The Decorator design pattern in software development

an easy understanding of the decorator design pattern and some examples

21 Sep 2019    277 words    1 minutes reading     Post a comment

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A decorator is like a picture frame. It wraps the main object, adding some other functionality to it.


The main goal of the Decorator pattern is to enable the addition of functionalities or behaviors dynamically to objects.

To enable additional functionalities or behaviors in classes, a simple inheritance could easily do the job and no design pattern would be necessary. However, pay attention to the term “dynamically”. It means that the decorator must be instantiated after the original object already exists, and therefore inheritance couldn’t be the best solution.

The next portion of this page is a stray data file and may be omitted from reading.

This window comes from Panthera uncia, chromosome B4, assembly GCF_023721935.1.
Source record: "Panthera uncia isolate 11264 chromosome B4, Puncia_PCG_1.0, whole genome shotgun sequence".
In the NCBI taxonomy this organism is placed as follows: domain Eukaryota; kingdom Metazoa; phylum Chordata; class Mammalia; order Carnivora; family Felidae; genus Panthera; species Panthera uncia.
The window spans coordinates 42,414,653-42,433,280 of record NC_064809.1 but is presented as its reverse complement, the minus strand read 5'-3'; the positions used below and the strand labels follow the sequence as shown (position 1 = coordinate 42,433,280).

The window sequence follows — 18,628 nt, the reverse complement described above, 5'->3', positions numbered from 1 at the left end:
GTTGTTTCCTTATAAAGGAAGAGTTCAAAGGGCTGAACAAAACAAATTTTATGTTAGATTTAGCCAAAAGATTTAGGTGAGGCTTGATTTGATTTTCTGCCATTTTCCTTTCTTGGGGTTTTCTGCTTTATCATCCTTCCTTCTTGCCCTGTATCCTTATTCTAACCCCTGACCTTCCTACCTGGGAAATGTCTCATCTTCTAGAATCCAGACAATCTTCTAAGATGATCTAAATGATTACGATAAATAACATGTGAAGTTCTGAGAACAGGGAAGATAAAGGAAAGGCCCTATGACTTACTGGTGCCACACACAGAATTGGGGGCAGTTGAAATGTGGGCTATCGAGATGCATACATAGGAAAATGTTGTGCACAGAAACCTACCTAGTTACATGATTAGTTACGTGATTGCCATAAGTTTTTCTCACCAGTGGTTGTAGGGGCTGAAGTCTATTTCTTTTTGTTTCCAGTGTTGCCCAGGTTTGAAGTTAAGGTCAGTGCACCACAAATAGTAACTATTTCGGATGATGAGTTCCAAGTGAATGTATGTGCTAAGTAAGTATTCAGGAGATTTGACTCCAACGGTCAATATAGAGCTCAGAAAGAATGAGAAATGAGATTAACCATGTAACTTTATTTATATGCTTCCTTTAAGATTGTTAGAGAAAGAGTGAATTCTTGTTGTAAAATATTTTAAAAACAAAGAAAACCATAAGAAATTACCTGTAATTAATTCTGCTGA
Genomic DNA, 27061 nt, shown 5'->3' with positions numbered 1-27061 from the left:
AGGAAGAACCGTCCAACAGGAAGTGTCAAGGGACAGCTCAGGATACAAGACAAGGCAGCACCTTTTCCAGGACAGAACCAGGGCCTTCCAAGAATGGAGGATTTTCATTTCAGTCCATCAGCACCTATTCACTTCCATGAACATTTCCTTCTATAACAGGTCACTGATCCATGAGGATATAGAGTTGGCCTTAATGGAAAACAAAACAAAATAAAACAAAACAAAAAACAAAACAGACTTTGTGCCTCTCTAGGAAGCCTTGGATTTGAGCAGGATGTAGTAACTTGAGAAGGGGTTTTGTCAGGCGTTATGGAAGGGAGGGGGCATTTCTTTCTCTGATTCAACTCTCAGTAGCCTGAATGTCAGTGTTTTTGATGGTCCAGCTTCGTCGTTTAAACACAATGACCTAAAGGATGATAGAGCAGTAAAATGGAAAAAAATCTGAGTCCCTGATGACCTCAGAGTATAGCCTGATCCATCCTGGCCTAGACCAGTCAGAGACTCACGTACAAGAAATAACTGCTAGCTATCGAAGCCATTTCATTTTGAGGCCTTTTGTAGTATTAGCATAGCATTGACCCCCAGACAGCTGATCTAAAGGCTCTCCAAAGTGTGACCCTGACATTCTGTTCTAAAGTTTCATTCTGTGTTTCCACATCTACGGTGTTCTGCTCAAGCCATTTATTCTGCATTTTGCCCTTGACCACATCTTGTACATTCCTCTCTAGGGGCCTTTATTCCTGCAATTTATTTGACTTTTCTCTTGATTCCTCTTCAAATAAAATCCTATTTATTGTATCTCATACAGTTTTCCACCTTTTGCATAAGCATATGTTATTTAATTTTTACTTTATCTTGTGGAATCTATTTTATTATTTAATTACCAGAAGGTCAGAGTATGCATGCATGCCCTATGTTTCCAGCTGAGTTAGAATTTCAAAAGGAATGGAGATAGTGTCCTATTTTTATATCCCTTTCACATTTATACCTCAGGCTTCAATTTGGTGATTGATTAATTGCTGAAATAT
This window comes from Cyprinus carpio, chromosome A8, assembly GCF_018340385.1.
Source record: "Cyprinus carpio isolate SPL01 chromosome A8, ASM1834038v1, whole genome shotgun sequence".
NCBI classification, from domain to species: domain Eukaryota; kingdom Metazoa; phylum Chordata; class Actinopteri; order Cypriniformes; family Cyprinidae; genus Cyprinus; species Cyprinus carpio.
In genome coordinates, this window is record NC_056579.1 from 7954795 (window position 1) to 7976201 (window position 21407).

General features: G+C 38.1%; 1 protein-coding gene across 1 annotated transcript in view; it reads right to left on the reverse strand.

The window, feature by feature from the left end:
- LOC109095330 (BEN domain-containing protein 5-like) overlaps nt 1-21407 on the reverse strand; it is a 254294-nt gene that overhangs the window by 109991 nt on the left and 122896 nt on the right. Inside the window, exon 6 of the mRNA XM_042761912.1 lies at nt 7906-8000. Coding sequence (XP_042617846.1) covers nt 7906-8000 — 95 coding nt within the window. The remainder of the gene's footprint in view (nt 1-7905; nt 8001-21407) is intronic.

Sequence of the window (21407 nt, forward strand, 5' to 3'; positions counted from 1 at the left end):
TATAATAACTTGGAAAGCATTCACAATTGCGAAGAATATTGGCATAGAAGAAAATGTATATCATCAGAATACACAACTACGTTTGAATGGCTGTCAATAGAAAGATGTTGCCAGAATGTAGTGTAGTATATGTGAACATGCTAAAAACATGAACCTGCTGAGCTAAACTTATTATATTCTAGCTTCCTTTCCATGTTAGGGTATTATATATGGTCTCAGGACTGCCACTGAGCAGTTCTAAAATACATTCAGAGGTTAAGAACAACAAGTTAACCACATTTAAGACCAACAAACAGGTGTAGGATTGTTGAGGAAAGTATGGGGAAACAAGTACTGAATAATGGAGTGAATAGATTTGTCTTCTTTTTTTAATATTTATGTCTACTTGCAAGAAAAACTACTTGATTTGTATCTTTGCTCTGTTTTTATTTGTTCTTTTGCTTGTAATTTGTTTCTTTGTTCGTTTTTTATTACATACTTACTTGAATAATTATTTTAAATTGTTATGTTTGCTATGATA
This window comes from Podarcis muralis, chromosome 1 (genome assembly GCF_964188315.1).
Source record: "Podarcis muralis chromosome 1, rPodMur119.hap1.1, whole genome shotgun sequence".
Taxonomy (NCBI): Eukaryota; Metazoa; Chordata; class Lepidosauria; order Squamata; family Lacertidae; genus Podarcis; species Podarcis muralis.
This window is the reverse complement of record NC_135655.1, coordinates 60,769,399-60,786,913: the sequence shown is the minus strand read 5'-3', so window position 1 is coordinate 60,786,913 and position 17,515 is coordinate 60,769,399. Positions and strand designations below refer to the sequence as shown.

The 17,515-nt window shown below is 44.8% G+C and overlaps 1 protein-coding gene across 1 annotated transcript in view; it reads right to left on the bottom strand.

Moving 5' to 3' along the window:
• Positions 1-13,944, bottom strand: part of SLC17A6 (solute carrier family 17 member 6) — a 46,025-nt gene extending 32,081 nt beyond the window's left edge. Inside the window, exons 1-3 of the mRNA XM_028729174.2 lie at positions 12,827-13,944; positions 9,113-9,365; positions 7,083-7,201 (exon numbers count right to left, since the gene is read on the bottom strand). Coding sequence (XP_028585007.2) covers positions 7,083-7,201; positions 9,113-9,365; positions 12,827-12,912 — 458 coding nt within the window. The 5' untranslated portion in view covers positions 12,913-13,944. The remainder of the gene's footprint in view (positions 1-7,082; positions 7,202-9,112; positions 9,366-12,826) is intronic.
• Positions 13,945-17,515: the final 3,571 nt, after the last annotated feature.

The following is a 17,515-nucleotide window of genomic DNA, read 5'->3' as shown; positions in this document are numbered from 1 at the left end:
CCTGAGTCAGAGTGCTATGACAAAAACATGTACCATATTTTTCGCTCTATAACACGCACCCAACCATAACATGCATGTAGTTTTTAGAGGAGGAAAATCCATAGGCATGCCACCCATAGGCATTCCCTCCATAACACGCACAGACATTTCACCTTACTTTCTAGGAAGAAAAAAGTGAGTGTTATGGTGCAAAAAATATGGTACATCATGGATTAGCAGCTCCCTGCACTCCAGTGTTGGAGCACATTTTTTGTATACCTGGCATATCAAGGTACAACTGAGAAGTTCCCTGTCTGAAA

In other words, a decorator usually receives the original object in its constructor and implements the same interfaces, adding some logic while calling the original object. The implementation of the same interfaces guarantees the transparency of the decorated object.

A great and good side effect of the pattern is that the additional functionalities provided by the decorator are of course implemented in other classes, avoiding adding complexity to the original class. This helps meet SOLID’s first principle, which is the Single Responsibility Principle, by guaranteeing the separation of responsibilities and makes the classes easily testable.

The Coffee Example

Suppose a Coffee interface and its concrete implementations SimpleCoffee and Espresso. The classes CoffeeWithMilk and SecretRecipeCoffee are decorators that will change behaviors by add ingredients and cost, or anything else.

img/coffee-uml.png

The main difference in the implementation of the decorators and the other concrete classes is that the decorators wrap the original object while adding behavior.

And when executing the code below, it’s easy to find how the behavior changed.

These code examples were simplified.